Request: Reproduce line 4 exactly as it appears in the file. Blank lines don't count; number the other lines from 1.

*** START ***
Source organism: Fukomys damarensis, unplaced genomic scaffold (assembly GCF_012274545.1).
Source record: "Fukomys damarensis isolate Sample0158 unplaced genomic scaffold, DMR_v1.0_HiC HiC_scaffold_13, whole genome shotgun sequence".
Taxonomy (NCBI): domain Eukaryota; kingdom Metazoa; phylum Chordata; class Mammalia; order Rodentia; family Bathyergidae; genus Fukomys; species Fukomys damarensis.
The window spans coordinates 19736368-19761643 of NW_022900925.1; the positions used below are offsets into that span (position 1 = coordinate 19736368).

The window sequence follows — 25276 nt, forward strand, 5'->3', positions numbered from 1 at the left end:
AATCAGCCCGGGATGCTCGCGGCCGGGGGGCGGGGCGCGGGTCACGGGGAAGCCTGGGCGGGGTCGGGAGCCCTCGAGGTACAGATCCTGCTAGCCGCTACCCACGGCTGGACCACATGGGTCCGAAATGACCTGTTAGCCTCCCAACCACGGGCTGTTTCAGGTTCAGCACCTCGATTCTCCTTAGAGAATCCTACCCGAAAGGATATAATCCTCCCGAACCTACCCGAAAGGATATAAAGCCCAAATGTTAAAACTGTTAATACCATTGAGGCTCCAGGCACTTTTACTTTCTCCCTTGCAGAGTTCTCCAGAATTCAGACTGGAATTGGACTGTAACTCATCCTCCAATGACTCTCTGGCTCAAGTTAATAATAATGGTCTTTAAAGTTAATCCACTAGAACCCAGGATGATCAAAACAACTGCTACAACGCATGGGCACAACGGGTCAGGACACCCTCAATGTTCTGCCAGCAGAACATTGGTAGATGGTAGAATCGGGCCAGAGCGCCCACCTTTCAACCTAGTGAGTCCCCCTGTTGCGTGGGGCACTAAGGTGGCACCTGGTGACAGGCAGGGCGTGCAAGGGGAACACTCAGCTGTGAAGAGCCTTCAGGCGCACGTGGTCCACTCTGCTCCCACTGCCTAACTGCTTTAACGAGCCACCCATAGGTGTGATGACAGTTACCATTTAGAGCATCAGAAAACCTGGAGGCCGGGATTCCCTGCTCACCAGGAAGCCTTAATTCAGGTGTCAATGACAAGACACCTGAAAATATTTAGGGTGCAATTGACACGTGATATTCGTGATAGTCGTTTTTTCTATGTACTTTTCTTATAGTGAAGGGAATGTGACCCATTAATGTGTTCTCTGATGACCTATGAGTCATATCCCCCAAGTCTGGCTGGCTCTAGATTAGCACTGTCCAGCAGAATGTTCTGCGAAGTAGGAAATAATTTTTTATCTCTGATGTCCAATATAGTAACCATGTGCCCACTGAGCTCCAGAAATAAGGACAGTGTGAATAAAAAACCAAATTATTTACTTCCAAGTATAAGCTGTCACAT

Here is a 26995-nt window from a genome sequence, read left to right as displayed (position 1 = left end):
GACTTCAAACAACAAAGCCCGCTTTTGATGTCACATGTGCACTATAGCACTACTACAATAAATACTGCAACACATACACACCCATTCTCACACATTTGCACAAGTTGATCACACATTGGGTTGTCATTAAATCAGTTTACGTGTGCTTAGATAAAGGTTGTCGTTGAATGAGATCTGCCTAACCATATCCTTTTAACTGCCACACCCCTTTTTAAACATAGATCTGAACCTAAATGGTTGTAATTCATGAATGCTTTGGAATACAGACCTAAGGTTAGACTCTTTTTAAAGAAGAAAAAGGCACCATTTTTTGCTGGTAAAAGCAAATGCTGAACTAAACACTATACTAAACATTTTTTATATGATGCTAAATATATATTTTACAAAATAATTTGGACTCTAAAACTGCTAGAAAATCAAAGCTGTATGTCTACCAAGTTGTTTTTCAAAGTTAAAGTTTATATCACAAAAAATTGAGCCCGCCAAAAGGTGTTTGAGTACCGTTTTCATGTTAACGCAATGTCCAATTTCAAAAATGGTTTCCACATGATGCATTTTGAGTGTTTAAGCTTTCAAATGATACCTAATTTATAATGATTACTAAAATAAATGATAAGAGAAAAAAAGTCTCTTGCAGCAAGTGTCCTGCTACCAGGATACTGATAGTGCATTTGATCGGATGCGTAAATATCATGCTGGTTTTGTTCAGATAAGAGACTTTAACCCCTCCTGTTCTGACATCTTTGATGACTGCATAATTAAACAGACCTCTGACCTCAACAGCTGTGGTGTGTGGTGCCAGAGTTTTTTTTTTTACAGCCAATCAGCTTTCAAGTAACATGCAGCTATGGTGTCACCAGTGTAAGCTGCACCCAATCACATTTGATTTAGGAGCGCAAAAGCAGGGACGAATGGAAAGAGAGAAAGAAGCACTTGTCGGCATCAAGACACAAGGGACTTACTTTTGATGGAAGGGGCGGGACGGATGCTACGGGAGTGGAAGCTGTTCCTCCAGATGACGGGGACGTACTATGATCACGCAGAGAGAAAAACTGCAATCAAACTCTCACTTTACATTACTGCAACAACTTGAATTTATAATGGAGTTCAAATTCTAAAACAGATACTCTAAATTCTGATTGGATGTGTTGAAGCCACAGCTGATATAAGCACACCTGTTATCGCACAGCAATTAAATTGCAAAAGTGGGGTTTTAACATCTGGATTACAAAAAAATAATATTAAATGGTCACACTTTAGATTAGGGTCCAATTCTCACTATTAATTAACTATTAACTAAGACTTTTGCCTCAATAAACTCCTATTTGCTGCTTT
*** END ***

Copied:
The window spans coordinates 19736368-19761643 of NW_022900925.1; the positions used below are offsets into that span (position 1 = coordinate 19736368).